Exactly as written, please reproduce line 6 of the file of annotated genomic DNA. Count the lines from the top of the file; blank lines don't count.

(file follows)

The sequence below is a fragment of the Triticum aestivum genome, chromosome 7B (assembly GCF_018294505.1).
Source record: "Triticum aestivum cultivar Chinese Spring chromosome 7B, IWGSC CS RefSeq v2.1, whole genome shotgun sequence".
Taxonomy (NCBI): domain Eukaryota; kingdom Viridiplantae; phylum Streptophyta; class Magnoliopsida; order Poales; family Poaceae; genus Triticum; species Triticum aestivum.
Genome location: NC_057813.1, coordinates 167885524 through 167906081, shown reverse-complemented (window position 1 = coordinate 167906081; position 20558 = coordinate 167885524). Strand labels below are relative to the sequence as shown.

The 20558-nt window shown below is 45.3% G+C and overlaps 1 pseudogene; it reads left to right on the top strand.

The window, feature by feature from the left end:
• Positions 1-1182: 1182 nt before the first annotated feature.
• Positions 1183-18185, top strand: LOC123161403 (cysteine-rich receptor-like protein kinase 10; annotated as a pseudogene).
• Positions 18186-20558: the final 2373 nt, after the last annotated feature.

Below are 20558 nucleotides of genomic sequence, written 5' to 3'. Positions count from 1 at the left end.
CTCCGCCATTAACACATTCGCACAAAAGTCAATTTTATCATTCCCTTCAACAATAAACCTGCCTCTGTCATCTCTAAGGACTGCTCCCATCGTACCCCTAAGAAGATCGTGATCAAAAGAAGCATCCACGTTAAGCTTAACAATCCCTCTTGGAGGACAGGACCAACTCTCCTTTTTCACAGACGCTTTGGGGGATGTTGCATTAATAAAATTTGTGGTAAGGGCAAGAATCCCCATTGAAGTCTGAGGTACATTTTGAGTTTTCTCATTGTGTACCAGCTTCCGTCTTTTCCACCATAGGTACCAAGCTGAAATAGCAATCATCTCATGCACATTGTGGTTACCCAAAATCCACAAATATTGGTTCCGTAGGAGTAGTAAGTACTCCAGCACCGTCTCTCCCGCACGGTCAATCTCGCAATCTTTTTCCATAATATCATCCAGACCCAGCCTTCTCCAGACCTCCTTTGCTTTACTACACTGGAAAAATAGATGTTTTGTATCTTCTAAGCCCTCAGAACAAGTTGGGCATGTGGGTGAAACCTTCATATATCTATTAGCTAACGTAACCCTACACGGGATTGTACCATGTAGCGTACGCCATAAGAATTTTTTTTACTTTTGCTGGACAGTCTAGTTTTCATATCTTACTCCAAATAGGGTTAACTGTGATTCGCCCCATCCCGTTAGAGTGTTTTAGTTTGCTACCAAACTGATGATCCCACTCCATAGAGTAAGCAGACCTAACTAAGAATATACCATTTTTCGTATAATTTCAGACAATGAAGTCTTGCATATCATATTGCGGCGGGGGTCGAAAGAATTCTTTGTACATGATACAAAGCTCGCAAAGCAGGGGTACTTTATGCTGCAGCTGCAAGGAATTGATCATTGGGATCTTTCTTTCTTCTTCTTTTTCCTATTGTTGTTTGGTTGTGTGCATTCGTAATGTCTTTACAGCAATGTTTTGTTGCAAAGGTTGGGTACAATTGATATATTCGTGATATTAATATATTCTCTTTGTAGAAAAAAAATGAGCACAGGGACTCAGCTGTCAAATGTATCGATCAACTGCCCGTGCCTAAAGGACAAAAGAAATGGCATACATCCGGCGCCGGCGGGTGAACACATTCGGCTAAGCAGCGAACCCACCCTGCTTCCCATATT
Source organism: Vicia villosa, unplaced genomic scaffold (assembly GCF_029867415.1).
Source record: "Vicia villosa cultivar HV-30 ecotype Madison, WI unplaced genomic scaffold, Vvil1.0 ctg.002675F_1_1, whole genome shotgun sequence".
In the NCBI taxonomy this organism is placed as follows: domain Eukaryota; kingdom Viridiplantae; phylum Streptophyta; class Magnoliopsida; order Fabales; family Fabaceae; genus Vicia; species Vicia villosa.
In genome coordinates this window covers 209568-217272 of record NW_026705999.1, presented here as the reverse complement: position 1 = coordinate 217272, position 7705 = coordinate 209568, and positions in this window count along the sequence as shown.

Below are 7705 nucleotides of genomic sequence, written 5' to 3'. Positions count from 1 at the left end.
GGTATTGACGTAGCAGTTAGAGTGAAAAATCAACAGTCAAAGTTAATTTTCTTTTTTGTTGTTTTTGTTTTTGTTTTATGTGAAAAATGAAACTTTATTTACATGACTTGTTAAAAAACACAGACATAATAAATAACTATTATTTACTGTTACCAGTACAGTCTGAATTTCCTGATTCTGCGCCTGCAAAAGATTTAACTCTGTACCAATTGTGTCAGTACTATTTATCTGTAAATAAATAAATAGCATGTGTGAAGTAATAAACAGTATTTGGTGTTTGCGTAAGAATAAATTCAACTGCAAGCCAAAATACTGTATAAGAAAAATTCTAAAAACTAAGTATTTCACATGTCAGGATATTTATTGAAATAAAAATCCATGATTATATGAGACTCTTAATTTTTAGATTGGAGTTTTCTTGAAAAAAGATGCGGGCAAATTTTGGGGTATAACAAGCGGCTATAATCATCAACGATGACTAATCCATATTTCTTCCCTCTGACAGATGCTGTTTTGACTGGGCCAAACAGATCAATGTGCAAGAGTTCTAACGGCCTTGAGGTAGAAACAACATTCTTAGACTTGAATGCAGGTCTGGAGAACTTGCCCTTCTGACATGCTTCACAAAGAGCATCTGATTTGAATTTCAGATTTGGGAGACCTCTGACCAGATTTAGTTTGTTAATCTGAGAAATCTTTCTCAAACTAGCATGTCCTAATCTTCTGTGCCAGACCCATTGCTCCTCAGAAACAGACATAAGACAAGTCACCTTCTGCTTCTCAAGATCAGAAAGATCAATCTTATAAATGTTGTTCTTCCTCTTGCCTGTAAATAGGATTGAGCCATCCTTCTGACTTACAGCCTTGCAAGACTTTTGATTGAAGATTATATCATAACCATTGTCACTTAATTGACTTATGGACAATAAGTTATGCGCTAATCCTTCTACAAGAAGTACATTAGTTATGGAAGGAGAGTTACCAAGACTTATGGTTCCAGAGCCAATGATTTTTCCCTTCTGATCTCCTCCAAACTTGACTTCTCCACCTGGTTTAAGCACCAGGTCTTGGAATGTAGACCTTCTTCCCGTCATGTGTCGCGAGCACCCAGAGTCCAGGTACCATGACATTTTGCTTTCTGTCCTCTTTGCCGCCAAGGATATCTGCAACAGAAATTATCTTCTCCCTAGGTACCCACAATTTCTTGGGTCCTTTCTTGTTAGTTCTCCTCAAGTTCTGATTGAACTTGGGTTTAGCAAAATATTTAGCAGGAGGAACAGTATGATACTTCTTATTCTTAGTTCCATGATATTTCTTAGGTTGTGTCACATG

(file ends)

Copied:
The window, feature by feature from the left end: